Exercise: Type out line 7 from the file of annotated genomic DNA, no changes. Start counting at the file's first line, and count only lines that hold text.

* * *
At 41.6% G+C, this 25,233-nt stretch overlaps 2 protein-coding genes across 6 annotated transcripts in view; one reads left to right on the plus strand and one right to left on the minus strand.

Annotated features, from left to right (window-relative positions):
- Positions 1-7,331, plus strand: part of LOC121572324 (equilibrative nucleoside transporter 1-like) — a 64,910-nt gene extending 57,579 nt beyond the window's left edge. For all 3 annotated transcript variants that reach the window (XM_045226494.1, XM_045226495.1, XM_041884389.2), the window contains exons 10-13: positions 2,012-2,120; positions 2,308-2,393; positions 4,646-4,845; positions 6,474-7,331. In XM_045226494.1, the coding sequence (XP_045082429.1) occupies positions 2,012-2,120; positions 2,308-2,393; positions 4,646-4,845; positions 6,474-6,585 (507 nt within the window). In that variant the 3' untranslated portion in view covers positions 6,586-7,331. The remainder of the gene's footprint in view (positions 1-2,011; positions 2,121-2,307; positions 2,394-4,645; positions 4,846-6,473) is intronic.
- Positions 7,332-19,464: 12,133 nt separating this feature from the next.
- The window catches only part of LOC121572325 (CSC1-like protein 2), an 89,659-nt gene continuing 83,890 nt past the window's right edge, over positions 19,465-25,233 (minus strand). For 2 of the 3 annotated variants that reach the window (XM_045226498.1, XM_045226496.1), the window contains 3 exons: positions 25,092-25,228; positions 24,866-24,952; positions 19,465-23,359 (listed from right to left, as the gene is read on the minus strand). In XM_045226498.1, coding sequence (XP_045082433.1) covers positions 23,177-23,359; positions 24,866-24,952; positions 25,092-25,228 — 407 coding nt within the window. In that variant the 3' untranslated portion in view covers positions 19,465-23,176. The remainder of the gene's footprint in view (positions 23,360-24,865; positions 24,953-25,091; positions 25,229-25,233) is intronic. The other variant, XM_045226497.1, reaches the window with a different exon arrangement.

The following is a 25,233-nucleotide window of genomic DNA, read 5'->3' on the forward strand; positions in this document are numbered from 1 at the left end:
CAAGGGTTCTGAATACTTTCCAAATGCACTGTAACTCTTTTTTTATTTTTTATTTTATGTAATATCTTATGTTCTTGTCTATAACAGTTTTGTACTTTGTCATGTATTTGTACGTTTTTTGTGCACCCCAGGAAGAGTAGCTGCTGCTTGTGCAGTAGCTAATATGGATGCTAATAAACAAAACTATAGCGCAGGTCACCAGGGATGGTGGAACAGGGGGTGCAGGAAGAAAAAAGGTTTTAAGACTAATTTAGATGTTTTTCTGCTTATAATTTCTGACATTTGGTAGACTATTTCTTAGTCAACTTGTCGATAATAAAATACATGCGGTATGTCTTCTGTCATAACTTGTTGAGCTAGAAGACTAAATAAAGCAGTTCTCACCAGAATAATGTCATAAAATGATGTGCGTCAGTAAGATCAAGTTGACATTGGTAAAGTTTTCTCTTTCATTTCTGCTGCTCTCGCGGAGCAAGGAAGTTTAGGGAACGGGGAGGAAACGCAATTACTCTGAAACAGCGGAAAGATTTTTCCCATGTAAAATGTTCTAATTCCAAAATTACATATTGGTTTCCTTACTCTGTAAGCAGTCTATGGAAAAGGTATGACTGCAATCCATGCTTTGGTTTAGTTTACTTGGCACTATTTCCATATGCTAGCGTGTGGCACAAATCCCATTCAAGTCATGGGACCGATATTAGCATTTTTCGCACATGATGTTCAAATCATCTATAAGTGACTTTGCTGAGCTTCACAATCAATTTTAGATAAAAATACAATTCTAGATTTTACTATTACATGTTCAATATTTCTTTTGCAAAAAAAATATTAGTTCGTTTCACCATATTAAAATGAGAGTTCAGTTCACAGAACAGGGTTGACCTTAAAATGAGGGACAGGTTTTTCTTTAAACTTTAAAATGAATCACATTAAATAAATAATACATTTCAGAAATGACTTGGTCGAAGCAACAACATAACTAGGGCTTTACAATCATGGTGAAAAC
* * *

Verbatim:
CAAGGGTTCTGAATACTTTCCAAATGCACTGTAACTCTTTTTTTATTTTTTATTTTATGTAATATCTTATGTTCTTGTCTATAACAGTTTTGTACTTTGTCATGTATTTGTACGTTTTTTGTGCACCCCAGGAAGAGTAGCTGCTGCTTGTGCAGTAGCTAATATGGATGCTAATAAACAAAACTATAGCGCAGGTCACCAGGGATGGTGGAACAGGGGGTGCAGGAAGAAAAAAGGTTTTAAGACTAATTTAGATGTTTTTCTGCTTATAATTTCTGACATTTGGTAGACTATTTCTTAGTCAACTTGTCGATAATAAAATACATGCGGTATGTCTTCTGTCATAACTTGTTGAGCTAGAAGACTAAATAAAGCAGTTCTCACCAGAATAATGTCATAAAATGATGTGCGTCAGTAAGATCAAGTTGACATTGGTAAAGTTTTCTCTTTCATTTCTGCTGCTCTCGCGGAGCAAGGAAGTTTAGGGAACGGGGAGGAAACGCAATTACTCTGAAACAGCGGAAAGATTTTTCCCATGTAAAATGTTCTAATTCCAAAATTACATATTGGTTTCCTTACTCTGTAAGCAGTCTATGGAAAAGGTATGACTGCAATCCATGCTTTGGTTTAGTTTACTTGGCACTATTTCCATATGCTAGCGTGTGGCACAAATCCCATTCAAGTCATGGGACCGATATTAGCATTTTTCGCACATGATGTTCAAATCATCTATAAGTGACTTTGCTGAGCTTCACAATCAATTTTAGATAAAAATACAATTCTAGATTTTACTATTACATGTTCAATATTTCTTTTGCAAAAAAAATATTAGTTCGTTTCACCATATTAAAATGAGAGTTCAGTTCACAGAACAGGGTTGACCTTAAAATGAGGGACAGGTTTTTCTTTAAACTTTAAAATGAATCACATTAAATAAATAATACATTTCAGAAATGACTTGGTCGAAGCAACAACATAACTAGGGCTTTACAATCATGGTGAAAAC